I am constantly amazed at how animated and talkative people get when you mention food. The mere aroma of certain foods can evoke memories that transport us back to a special place and time. Food can bridge the gap between all ages, races and ethnicities.
Let's face it, the only thing that should ever come between people is a table and some serving bowls.

Tuesday, October 16, 2007

My Afternoon Dunks With Peepa

My grandfather (Peepa) was a “Dunker” he loved dunking everything in his cup of coffee, he’d even dunk his morning toast. When I was little I would sit with him while he had his afternoon coffee and cookie and want very much to imitate him. My grandmother (Meema) would bring me a cup of milk with 2 or 3 teaspoons of coffee in it, this way I could be all grown up and have coffee and cookies with my grandfather. Peepa’s favorite cookies to dunk were Meema’s “Italian Sesame Cookies”; he liked them because they were hard and stood up well to being submerged in his hot coffee. Needless to say the seeds would be floating on the top when he was done dunking but that did not stop him from drinking every last drop. I on the other hand developed early on the inability to drink any liquid with “Things” floating in it, to this day I still cannot drink my cereal milk and everyone says that’s the best part. My grandfather would always try to get me to drink what was in my cup telling me how good it is and it would be a shame to waste it. Then my grandfather would completely gross me out by drinking what was left of mine but that never kept me from my afternoon dunks with Peepa.

Meema’s Italian Sesame Seed Cookies

2 cups unsifted all-purpose flour
3/4 cup sugar
1 1/2 teaspoon baking powder
1/4 teaspoon salt
2/3 cup shortening
2 egg yolks
1/4 cup milk
1 teaspoon vanilla extract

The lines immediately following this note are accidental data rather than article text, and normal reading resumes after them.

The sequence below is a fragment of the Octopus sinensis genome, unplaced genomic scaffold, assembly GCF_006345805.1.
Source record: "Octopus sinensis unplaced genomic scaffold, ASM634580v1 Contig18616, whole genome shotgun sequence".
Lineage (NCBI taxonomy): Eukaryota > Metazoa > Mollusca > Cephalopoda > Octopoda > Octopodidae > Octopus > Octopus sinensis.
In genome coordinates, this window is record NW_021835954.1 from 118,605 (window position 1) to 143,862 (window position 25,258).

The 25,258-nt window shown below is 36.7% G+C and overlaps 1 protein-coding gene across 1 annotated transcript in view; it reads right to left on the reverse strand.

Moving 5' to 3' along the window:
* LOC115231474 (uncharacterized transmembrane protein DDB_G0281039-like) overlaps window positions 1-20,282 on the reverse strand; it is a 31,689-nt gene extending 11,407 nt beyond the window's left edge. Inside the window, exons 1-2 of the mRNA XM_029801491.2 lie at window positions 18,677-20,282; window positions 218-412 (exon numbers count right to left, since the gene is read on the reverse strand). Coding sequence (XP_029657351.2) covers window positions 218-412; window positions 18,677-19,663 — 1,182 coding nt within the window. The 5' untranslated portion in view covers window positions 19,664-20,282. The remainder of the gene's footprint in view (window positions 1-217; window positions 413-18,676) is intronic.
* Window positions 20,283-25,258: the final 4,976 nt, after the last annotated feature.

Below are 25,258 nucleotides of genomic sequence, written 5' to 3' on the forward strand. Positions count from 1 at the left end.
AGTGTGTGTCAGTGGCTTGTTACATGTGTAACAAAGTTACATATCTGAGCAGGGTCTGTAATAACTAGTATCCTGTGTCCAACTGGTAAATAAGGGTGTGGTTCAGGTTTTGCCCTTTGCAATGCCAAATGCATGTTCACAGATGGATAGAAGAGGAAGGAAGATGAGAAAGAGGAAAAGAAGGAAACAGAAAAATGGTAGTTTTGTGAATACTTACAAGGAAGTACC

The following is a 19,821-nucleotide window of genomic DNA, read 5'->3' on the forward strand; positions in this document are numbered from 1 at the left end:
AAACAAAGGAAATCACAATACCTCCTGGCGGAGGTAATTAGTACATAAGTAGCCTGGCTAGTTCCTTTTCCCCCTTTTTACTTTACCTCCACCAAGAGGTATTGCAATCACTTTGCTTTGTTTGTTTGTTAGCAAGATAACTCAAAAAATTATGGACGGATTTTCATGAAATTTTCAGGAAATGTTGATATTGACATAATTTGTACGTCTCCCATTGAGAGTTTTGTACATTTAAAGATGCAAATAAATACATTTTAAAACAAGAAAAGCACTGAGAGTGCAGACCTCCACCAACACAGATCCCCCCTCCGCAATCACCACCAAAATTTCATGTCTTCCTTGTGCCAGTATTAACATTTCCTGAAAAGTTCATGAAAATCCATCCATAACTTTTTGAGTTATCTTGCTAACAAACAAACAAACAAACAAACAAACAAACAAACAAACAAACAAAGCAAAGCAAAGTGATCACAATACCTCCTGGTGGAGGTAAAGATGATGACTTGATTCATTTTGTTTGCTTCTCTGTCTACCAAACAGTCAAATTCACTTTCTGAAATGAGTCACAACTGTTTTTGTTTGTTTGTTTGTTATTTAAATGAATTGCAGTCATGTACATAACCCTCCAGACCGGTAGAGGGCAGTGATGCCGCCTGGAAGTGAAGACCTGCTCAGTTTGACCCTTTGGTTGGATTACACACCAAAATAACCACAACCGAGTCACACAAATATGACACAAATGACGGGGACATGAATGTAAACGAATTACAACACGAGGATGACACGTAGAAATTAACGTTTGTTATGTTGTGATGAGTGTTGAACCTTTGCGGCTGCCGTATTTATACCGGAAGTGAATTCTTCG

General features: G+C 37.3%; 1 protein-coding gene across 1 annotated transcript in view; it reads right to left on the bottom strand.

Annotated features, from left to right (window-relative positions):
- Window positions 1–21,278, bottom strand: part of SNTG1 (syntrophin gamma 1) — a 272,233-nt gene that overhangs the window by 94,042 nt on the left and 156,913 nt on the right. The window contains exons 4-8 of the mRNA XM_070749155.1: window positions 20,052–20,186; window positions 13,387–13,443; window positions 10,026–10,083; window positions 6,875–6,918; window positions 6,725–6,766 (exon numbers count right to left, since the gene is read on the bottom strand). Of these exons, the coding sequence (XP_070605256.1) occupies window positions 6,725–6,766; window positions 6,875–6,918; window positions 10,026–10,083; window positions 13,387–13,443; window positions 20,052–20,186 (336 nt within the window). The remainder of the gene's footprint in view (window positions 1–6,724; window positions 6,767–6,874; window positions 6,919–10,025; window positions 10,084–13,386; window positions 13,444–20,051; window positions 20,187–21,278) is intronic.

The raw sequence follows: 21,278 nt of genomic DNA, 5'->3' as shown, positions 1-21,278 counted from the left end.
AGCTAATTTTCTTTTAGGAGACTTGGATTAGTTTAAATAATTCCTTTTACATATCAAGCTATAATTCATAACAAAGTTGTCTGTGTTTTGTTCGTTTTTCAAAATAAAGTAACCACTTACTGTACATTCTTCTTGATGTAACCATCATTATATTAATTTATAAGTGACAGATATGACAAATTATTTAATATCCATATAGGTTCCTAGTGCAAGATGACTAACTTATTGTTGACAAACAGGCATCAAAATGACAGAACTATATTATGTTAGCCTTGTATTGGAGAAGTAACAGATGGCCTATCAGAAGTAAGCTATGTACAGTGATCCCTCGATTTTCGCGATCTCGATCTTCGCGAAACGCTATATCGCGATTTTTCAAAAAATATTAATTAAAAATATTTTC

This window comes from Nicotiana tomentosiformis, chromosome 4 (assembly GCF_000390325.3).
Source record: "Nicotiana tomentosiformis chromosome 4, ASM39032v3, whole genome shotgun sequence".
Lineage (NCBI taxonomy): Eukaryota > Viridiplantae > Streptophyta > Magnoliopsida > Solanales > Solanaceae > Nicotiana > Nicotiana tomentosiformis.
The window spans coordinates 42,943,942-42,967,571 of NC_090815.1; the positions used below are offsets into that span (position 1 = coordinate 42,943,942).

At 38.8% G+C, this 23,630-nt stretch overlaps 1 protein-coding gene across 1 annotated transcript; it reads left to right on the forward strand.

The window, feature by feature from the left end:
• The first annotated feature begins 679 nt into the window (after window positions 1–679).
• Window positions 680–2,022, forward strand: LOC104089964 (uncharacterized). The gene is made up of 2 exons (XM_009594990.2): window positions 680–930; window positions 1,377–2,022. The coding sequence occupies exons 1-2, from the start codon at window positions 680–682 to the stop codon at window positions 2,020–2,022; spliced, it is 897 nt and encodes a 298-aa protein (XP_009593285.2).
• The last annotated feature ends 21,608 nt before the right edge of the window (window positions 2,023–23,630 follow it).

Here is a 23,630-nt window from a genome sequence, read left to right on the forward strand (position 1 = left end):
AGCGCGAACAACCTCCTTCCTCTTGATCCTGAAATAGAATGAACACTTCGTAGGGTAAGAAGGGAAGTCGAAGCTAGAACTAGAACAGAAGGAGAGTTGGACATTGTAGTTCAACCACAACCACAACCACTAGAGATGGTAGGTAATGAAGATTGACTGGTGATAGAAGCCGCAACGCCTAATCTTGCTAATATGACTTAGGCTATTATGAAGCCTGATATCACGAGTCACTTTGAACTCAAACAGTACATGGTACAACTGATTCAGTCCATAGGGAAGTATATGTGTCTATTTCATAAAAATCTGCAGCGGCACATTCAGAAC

1/2 cup of sesame seeds

Preheat oven to 375 degrees. Grease cookie sheet.
Into bowl, sift flour, sugar, baking powder and salt. With pastry blender, cut in shortening until mixture resembles coarse crumbs.
Add egg yolks, milk and vanilla; with fork, mix until dough holds together. Knead several times, or until smooth.
For each cookie, shape rounded tablespoonful of dough into an oval, to resemble little loaf of bread. Roll in sesame seeds, coating completely. Place on prepared cookie sheet.
Bake 15 to 20 minutes or until brown. Let cool on wire rack, this recipe should make around 2 dozen cookies.

These cookies are also good with wine.


CB said...

What a great memory of your grandpa.
I too can not drink my ceral milk, even watching my daughter drink it grosses me out.

Julie said...

Thanks CB, I use to think that I was an odd duck but I'm finding out that there are quite a few people that can't drink their cereal milk.

Patricia Scarpin said...

Julie, lovely story!
And the cookies are something I'd love to try, too!

Julie said...

Thank you so much Patricia

Butta Buns said...

Awww, Meema and Peepa.....that's too cute! At least your grandparents let you have milk in your coffee (or is it coffee in your milk?), mine would make us drink ours black with no sugar to deter us from wanting any.

I'm so happy that you posted this recipe! There's an infamous bakery, Mike's Pastries, in our Italian district of the city that makes these and I'm betting it's exactly the same. I buy them by the boxful but it's hard for me to get down there. Now I can just make them at home. This could get dangerous.

Julie said...

No more milk in this girls coffee Butta Buns, now I am drinking it very black and very strong. These cookies are very easy to make and they keep forever with an air tight seal, enjoy.

Chris said...

Wonderful post. great recipe!

Julie said...

Thank you Chris

Jeri said...

Every child should have the opportunity to learn the art of dunking at the feet (or perhaps elbow)of a master. In my case, it was a Norwegian neighbor. A lovely story...now I need a cookie.

Julie said...

I agree Jeri, every child should have a good; "Dunk" memory.
Thank you so much for your comment and I do hope you'll stop by again.

Kate said...

I can't stand the thought of drinking cereal milk. With sweet cereals, it was always too sugary and thick. With unsweetened cereals, it was too brown and thick. Blech! I still never want to drink it, BUTTTTT, consider this: Cereal milk is excellent for cooking muffins with. If you have sweet cereal milk, use it in pancakes or waffles or muffins -- even cornbread ... where a sweet taste is okay. If you have unsweetened (from say, rice chex or corn chex or granola or something) mix that into bread dough, cornread, and even pan gravy.

Julie said...

Thanks Kate that is a great idea and a lot less wasteful.